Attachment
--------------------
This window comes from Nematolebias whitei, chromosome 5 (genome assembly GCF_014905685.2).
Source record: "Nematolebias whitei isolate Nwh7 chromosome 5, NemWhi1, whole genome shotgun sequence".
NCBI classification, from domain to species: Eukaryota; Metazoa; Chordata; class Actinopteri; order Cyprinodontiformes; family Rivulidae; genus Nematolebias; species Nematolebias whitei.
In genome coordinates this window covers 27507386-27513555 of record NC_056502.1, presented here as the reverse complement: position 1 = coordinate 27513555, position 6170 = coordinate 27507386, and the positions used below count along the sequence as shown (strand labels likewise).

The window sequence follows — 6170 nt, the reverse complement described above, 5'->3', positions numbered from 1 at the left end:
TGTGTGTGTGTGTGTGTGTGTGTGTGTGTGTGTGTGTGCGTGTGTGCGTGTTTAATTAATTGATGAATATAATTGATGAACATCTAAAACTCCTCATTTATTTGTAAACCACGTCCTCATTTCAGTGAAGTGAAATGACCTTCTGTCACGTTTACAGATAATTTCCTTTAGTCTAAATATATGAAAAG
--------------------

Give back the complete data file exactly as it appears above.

This window comes from Nematolebias whitei, chromosome 5 (genome assembly GCF_014905685.2).
Source record: "Nematolebias whitei isolate Nwh7 chromosome 5, NemWhi1, whole genome shotgun sequence".
NCBI classification, from domain to species: Eukaryota; Metazoa; Chordata; class Actinopteri; order Cyprinodontiformes; family Rivulidae; genus Nematolebias; species Nematolebias whitei.
In genome coordinates this window covers 27507386-27513555 of record NC_056502.1, presented here as the reverse complement: position 1 = coordinate 27513555, position 6170 = coordinate 27507386, and the positions used below count along the sequence as shown (strand labels likewise).

The window sequence follows — 6170 nt, the reverse complement described above, 5'->3', positions numbered from 1 at the left end:
TGTGTGTGTGTGTGTGTGTGTGTGTGTGTGTGTGTGTGCGTGTGTGCGTGTTTAATTAATTGATGAATATAATTGATGAACATCTAAAACTCCTCATTTATTTGTAAACCACGTCCTCATTTCAGTGAAGTGAAATGACCTTCTGTCACGTTTACAGATAATTTCCTTTAGTCTAAATATATGAAAAG